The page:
P&I Mortality the past 5 Flu Seasons – Credit FluView
With this year’s flu season essentially over in the Northern Hemisphere, it is time once again for the CDC to assess the damage, and as many already know – it was a tough flu year. Between having an H3 dominated year, and a `drifted’ H3N2 virus that largely evaded this year’s vaccine, the impact was particularly hard on those over the age of 65.
2014-15 will go down as the third moderately severe flu season in a row, which followed two comparatively mild seasons (2010-11 & 2011-12), proving you just never know what the next flu season will bring.
Yesterday the CDC released the following post-mortem analysis of this latest influenza epidemic season.
2014-2015 Flu Season Drawing to a Close
FluView, which reports that influenza-like-illness (ILI) in the United States has fallen below baseline for the second consecutive week since the middle of November. Other key indicators are declining as well, signaling that the 2014-15 flu season is drawing to a close. The April 24, 2015 FluView covers influenza activity reported from April 12-April 18, 2015.
During the 2014-2015 season, influenza activity started early and had a relatively long duration. Influenza-like-illness (ILI) went above baseline the week ending November 22 and remained elevated for 20 consecutive weeks, making this season slightly longer than average. For the past 13 seasons, influenza-like-illness has been at or above baseline for 13 weeks on average, with a range of 1 week to 19 weeks. The ILI curve for this season is most similar to that from the 2012-2013 season, which is the season during which ILI activity remained above baseline for 19 weeks.
This season was severe for people 65 and older especially. While hospitalization rates are almost always highest among people 65 and older, this season CDC recorded the highest hospitalization rates among this age group since this type of record-keeping began in 2005. People 65 and older accounted for more than 60 percent of all reported hospitalizations and from September 28 through April 18, an estimated 313.8 per 100,000 people in the age group were hospitalized from flu. The next highest recorded hospitalization rate in this age group (182.3 per 100,000) occurred during the 2012-2013 season.
The extremely high hospitalization rate in older adults elevated the overall hospitalization rate for all age groups in the United States to 63.6 per 100,000 people. Hospitalization rates for other age groups were either similar to or lower than what has been seen previously. For example, the age group normally next-most affected by severe illness resulting in hospitalization is children 0-4 years of age. While children in that age group did have the second-highest hospitalization rate this season, that rate through the week ending April 18 (55.4 per 100,000) is lower than what was seen during the same week in 2012-2013 (65.9 per 100,000).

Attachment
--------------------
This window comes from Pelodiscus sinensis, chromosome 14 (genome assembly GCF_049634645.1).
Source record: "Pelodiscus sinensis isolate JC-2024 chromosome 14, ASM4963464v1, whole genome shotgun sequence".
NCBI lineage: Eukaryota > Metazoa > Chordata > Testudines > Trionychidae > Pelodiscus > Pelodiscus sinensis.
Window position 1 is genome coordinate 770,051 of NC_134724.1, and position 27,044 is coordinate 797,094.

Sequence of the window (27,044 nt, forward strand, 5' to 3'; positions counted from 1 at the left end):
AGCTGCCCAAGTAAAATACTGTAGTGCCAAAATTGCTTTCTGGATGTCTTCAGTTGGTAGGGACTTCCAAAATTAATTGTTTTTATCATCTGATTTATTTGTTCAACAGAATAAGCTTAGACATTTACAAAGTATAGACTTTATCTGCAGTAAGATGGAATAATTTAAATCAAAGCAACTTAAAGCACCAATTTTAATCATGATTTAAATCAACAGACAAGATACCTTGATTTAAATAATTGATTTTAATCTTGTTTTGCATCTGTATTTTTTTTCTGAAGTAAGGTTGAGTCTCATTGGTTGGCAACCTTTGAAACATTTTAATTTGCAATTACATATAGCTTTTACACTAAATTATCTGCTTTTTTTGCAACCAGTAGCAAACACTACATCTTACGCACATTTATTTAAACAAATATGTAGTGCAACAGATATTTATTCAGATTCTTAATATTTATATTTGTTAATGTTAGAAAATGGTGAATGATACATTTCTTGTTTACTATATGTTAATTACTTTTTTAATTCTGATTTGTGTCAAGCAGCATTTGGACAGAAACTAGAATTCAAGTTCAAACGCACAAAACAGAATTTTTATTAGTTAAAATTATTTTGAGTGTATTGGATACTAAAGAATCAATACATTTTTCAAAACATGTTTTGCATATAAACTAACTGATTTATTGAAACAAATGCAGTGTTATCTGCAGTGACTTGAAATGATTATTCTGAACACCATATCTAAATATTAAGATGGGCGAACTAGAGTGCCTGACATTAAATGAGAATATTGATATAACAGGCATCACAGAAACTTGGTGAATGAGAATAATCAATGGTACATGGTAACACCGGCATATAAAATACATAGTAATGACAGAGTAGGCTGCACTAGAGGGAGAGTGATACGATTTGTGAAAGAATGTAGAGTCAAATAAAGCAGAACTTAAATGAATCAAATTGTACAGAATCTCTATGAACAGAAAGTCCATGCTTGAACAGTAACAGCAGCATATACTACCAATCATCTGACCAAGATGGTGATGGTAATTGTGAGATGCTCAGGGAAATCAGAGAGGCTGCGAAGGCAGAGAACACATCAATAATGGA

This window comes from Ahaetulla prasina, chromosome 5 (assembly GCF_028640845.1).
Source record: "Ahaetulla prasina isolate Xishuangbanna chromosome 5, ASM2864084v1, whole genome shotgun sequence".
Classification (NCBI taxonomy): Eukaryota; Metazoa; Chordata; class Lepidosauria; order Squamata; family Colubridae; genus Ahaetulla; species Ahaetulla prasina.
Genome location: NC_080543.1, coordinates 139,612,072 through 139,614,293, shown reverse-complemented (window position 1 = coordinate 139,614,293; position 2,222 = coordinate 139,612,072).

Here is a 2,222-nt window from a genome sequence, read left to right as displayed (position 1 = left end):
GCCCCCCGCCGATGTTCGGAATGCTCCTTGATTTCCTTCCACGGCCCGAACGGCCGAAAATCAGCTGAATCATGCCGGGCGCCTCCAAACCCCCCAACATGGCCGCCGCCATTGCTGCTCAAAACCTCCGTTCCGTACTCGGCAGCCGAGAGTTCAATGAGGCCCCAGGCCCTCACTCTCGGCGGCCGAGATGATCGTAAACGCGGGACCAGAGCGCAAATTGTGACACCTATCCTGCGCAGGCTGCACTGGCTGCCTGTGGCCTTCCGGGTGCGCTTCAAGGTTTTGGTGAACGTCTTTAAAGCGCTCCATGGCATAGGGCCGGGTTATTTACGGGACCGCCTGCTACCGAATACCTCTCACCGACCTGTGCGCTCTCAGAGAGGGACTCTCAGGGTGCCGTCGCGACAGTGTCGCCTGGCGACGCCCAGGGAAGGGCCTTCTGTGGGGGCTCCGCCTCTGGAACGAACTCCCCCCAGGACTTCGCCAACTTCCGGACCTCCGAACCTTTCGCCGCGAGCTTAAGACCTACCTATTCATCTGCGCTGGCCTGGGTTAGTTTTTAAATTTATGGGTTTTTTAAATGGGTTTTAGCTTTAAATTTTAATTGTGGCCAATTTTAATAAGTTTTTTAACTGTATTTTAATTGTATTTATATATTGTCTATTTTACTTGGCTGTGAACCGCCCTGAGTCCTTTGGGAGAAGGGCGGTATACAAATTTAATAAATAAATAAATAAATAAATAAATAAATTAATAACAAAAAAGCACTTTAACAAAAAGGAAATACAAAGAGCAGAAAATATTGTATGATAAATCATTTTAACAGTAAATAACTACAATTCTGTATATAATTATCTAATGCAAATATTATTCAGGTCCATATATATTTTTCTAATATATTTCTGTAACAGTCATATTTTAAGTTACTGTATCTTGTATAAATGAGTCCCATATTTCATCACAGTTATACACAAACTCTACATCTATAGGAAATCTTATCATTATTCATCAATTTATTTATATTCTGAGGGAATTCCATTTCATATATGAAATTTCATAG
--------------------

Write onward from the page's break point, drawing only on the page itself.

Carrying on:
During most of the season influenza A (H3N2) viruses predominated however the country experienced a second wave of influenza B flu activity since early March. Second waves of influenza B activity are common. Seasons during which influenza A (H3N2) viruses predominate typically have higher rates of hospitalizations and more deaths, particularly among older people and children. The last season when H3N2 viruses predominated was in 2012-2013.
Flu-related deaths this season were within expected boundaries for an H3N2 dominant season. CDC monitors flu-related deaths through the 122 Cities Mortality Reporting System, which reports the total number of death certificates processed and the number of those for which pneumonia or influenza is listed as the underlying or contributing cause of death in 122 U.S. cities. Pneumonia and influenza diagnoses (P&I) first rose above the epidemic threshold the week ending January 3, 2015 and peaked the week ending January 17, 2015 at 9.3%. This is comparable to recorded percentages for past severe seasons, including the 2003-04 season when P&I reached 10.4% and the 2012-13 flu season when P&I peaked at 9.9%.
Our eyes now turn to the Southern Hemisphere, where the newly formulated flu vaccine is hoped will make a bigger dent in H3N2’s impact this year. But we never really know whether the Southern Hemisphere will be a continuation of our outgoing flu season, or prove to be a harbinger of changes we might see here come the fall.